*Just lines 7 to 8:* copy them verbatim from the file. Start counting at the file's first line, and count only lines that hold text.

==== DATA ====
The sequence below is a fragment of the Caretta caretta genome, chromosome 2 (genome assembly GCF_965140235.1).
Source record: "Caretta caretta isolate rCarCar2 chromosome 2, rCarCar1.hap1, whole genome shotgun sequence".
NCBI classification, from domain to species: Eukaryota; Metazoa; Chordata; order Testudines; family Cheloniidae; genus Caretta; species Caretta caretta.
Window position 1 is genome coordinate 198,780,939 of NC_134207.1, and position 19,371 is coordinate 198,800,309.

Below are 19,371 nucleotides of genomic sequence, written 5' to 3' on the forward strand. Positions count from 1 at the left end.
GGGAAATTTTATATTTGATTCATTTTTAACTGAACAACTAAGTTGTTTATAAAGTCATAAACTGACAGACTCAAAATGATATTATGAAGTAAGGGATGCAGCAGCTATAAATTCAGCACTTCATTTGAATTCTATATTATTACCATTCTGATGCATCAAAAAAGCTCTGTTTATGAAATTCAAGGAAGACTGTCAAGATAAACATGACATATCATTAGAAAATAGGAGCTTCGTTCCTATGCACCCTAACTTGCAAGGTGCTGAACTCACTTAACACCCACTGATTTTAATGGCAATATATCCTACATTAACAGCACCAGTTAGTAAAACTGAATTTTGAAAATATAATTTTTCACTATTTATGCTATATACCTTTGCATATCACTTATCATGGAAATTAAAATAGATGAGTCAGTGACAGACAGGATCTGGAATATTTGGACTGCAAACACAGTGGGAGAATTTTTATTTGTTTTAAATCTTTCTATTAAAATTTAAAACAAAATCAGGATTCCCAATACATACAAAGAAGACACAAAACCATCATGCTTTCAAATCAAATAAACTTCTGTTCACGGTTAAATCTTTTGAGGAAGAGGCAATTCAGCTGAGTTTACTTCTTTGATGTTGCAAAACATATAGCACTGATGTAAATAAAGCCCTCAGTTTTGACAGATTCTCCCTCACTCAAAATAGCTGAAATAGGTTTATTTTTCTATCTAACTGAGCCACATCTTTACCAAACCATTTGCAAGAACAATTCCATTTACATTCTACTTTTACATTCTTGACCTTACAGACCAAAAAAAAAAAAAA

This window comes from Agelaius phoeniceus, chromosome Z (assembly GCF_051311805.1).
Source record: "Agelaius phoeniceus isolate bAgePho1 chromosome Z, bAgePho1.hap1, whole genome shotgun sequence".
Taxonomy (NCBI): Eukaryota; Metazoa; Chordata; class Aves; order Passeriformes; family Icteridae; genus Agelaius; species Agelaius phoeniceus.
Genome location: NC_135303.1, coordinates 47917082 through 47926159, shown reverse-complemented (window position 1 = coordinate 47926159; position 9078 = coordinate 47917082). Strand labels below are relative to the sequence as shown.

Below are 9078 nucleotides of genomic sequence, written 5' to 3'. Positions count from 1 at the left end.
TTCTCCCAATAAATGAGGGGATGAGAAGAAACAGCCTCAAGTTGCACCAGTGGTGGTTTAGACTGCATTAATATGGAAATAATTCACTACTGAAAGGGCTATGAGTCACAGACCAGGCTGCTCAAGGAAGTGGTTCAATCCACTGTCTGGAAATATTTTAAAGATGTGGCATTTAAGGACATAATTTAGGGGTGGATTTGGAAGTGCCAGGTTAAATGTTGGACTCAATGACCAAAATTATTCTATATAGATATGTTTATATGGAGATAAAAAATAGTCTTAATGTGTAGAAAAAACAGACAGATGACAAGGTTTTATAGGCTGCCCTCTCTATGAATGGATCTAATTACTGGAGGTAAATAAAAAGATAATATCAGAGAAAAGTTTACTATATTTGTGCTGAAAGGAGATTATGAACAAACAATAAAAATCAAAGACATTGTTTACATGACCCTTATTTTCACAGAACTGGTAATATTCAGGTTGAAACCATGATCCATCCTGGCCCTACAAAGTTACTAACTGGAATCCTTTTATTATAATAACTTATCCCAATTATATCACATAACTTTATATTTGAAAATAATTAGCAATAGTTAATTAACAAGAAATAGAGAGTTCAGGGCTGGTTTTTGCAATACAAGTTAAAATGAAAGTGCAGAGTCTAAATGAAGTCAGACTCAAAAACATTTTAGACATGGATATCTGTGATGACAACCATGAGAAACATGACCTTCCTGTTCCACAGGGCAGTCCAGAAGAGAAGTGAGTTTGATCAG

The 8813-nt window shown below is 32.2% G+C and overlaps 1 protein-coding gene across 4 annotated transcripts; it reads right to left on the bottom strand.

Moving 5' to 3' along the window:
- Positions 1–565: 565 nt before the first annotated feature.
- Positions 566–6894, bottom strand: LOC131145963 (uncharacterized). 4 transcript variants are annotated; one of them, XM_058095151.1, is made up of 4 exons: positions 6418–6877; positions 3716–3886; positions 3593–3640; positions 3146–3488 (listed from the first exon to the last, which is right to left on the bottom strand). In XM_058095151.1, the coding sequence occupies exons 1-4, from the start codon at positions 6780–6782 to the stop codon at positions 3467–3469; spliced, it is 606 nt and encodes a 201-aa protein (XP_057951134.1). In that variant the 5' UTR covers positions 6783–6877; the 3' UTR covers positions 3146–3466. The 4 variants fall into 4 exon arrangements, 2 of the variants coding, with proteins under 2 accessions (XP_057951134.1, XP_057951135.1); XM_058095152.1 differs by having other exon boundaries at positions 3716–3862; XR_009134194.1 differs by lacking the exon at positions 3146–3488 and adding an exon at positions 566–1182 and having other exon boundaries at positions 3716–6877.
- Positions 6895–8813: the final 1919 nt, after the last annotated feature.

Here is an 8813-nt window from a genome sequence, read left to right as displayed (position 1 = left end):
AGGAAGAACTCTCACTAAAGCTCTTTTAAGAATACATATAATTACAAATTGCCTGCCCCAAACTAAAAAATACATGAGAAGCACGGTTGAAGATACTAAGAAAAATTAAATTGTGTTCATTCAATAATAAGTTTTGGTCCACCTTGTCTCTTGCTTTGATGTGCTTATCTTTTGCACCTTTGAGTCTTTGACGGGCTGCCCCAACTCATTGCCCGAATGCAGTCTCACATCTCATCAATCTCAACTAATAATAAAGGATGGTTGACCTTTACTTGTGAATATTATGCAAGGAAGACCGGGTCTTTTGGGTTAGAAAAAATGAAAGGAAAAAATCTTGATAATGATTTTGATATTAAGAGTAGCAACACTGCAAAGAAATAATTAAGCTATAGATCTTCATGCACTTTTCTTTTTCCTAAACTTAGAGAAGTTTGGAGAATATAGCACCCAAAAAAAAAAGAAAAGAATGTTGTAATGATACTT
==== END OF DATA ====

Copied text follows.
This window comes from Agelaius phoeniceus, chromosome Z (assembly GCF_051311805.1).
Source record: "Agelaius phoeniceus isolate bAgePho1 chromosome Z, bAgePho1.hap1, whole genome shotgun sequence".